The rise in the number of plastic and non-eco-friendly pots are also becoming an increasing concern for the potters and earthenware sellers.

A potter shaping treated mud to make potsCourtesy: Lenin CV
Features Pongal Tuesday, January 12, 2021 - 11:26

Mud pots painted white, red and green with a yellow manjal tied around their necks are a classic icon of the Pongal season in Tamil Nadu. The festival is incomplete without these colourful pots that are beautifully painted. However, while they are supposed to bring happiness to households, those who make the pots don’t have much to celebrate ahead of Pongal.

Senbaganathan, a potter from a village in Kallakurichi, works along with his wife to make earthen pots ahead of Pongal. As is the case with traditional potters in Tamil Nadu, Senbaganathan’s entire family is put to work in order to gain profits during this time. He says, “The business of pottery can only be carried out as a family. We start at 6 am every morning and work hard till 6 pm to produce the best output. We also make other earthen products like vessels and stoves for sale.”

Every day, Senbaganathan brings mud from the nearby pond and starts to grind it, to make the mud workable and bubble-free. Once the mud is wedged, Senbaganathan puts a ball of it on his manually-driven potter’s wheel. He then spins it until he gets a pot of the desired shape and size.

However, the number of pots that he and his family make each day differs as per the availability and texture of mud, as well as the seasons. Once the pots are made, the female head of the family dries them and paints them to indicate festive cheer.

"At the end of a hard day’s labour, we usually get a few hundred rupees, but the coronavirus and the unseasonal rains have brought down the demand for pots. The government also gave us assistance of Rs 1,000 during the lockdown, but that was not enough to run the family for the past eight months. So to survive we had to incur debt,” says Senbaganathan.

While during summer the potters make a pot a day, during the monsoon they are forced to spend 2-3 to dry the mud from the pond. “The unseasonal rain the past week has affected us in making the pots. We are unable to dry them and transport them to our wholesale customers. So we have a long way to go to revive our business and come out of these debt-ridden days,” he shares.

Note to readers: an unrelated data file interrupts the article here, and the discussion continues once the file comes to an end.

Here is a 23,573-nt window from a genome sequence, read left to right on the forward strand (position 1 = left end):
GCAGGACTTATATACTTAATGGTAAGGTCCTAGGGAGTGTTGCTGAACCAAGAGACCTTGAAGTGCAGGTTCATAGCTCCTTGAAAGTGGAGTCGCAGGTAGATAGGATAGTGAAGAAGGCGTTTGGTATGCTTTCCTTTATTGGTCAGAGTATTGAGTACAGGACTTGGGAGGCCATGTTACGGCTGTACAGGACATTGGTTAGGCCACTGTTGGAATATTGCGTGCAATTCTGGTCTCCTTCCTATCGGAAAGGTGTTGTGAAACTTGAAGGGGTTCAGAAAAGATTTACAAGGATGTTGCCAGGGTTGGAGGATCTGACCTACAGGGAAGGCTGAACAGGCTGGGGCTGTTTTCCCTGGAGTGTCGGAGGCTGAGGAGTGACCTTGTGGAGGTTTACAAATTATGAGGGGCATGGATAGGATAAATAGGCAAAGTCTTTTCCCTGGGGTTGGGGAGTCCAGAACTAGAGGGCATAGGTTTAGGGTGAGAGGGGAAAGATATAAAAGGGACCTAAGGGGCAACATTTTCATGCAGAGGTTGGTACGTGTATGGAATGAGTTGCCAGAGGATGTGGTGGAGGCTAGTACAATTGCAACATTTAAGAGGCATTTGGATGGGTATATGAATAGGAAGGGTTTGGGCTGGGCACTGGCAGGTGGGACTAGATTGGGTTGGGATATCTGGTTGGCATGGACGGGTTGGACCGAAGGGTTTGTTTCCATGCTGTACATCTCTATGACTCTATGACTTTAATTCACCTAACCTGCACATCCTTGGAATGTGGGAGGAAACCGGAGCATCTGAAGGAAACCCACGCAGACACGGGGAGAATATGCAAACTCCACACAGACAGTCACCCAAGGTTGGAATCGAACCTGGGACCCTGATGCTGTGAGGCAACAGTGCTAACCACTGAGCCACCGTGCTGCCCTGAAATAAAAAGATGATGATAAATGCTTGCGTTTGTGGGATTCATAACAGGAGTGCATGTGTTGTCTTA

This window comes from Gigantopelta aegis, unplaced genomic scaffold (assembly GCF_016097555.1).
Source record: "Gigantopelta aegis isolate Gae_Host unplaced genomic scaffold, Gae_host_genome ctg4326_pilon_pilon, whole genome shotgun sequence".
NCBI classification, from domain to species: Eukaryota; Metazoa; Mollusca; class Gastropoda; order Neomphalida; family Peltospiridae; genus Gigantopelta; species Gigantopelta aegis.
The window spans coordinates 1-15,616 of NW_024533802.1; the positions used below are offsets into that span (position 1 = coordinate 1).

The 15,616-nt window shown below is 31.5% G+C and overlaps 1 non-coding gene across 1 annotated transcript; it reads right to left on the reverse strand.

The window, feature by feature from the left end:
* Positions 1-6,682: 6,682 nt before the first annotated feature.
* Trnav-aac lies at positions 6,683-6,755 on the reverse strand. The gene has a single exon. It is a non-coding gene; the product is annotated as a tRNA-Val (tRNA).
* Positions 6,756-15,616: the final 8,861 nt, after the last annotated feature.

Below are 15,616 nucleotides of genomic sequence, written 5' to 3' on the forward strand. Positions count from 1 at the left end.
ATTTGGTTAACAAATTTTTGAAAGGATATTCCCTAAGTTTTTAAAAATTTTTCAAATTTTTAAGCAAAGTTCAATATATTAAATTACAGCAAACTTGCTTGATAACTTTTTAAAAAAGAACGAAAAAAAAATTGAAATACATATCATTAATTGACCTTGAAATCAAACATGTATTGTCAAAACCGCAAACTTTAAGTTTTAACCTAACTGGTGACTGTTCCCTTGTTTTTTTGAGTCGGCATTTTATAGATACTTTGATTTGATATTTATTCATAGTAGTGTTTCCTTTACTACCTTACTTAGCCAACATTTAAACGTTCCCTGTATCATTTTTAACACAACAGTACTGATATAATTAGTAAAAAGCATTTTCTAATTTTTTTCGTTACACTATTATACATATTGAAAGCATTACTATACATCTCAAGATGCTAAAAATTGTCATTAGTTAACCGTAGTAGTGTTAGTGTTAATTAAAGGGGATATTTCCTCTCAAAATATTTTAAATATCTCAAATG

However, more than the pandemic, Senbaganathan worries that the past year saw a rise in plastic pot sales and a decline in that of earthen pots. He also worries that people view earthen pots as a luxury amid the pandemic, which deters people.  â€śYou could find the plastic and other pots in the market even during the pandemic, but there is no place for earthen pots. However, the buyers should understand that earthen pots are healthy for everyone. Buyers should support us and the environment by using them more,” Shenbaganathan urges.

In Chennai, the vendors who sell earthen pots also echo similar views. Pushparaj, a vendor says, “Last year IT and major companies were functioning, so all of them used to buy pots to celebrate Pongal; but now we do not have similar sales. Many people use thermocol pots to celebrate, which also has adverse efforts on the environment.”

“There was no business during the coronavirus pandemic and we restarted the sales only now. We are trying to sell our stock by painting the pots. We urge the public to come forward to help us,” Pushparaj shares.

 As the industry vies for a boost in sales ahead of Pongal, earthen potters’ associations staged protests in various parts of the state, demanding the government for assistance. Somanarayanan, President of Manpanai Thozhilar Nala Sangam (Earthen pots workers’ association) says, “For the past eight months, the potters were leading their lives under distress. They suffered losses in their livelihood and their chance for revival is only during the Pongal season.’

Somanarayanan adds, “Since the purchasing power of people has reduced due to the pandemic-induced lockdown, we request the government to give pots along with Pongal gift hampers in the Public Distribution Shops.”  The association also urged the public to buy pots to support the livelihood of the potters and to help revive their craft.

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